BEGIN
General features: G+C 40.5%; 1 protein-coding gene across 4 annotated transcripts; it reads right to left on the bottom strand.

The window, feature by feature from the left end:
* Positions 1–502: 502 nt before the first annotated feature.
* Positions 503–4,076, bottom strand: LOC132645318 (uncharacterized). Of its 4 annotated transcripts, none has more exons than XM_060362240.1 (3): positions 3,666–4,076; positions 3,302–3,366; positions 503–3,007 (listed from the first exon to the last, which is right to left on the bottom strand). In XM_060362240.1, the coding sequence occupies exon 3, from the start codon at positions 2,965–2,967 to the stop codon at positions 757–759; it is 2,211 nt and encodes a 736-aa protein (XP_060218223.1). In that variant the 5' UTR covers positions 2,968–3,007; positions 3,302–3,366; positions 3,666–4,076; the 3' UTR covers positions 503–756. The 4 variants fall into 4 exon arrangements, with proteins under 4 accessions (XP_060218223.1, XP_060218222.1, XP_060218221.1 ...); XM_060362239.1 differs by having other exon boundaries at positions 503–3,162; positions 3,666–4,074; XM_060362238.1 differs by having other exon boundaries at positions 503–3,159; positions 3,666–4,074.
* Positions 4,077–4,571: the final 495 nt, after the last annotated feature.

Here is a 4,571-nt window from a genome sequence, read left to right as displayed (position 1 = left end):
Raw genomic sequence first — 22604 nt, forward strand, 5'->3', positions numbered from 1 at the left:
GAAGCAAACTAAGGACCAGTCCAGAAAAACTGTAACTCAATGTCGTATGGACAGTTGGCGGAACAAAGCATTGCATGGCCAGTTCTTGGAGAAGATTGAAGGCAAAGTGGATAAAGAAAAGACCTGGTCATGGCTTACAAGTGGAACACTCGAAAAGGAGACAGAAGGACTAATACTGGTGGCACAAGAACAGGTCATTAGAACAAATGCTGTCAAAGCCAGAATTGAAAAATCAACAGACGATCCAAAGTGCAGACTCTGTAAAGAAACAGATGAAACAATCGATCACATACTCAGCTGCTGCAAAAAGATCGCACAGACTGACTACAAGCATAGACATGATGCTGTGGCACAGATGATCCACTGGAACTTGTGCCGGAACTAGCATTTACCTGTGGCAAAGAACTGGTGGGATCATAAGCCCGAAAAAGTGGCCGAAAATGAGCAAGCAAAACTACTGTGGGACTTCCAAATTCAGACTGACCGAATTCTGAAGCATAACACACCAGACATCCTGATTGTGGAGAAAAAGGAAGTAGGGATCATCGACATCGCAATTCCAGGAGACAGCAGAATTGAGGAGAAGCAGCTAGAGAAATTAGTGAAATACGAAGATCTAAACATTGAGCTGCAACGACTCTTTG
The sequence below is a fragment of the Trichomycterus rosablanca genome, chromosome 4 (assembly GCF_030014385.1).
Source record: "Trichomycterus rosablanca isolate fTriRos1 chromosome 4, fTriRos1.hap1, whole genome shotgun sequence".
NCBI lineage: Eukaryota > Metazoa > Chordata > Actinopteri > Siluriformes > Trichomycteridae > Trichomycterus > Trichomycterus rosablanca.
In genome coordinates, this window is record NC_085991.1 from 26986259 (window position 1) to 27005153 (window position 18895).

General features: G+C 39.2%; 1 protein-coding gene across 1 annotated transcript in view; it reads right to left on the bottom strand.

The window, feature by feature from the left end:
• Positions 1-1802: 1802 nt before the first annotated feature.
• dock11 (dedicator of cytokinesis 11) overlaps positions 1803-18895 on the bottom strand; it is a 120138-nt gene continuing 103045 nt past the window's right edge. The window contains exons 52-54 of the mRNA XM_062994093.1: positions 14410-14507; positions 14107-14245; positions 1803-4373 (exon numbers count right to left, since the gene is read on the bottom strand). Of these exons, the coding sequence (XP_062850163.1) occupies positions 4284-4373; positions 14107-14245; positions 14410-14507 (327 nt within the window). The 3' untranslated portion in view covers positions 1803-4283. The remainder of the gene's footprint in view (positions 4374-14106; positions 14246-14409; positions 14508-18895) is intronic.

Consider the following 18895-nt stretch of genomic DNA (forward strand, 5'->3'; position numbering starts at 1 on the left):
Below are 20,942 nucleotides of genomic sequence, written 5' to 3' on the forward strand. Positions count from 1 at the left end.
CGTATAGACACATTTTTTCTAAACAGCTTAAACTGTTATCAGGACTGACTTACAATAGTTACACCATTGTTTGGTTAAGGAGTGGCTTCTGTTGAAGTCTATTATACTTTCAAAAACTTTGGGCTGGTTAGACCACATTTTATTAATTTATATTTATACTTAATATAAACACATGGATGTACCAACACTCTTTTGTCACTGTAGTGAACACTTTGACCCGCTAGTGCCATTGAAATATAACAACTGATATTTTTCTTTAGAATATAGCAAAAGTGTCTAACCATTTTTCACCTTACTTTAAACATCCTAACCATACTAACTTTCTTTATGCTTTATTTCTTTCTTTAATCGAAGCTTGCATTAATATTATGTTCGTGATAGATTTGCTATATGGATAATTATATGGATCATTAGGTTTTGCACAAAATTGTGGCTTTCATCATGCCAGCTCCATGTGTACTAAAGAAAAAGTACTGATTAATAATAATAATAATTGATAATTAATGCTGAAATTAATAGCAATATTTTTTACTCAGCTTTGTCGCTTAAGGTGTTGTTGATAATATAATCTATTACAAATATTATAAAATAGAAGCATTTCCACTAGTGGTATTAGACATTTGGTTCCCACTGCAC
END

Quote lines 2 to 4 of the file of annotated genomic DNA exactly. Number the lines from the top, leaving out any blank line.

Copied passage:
The window, feature by feature from the left end:
* Positions 1–502: 502 nt before the first annotated feature.
* Positions 503–4,076, bottom strand: LOC132645318 (uncharacterized). Of its 4 annotated transcripts, none has more exons than XM_060362240.1 (3): positions 3,666–4,076; positions 3,302–3,366; positions 503–3,007 (listed from the first exon to the last, which is right to left on the bottom strand). In XM_060362240.1, the coding sequence occupies exon 3, from the start codon at positions 2,965–2,967 to the stop codon at positions 757–759; it is 2,211 nt and encodes a 736-aa protein (XP_060218223.1). In that variant the 5' UTR covers positions 2,968–3,007; positions 3,302–3,366; positions 3,666–4,076; the 3' UTR covers positions 503–756. The 4 variants fall into 4 exon arrangements, with proteins under 4 accessions (XP_060218223.1, XP_060218222.1, XP_060218221.1 ...); XM_060362239.1 differs by having other exon boundaries at positions 503–3,162; positions 3,666–4,074; XM_060362238.1 differs by having other exon boundaries at positions 503–3,159; positions 3,666–4,074.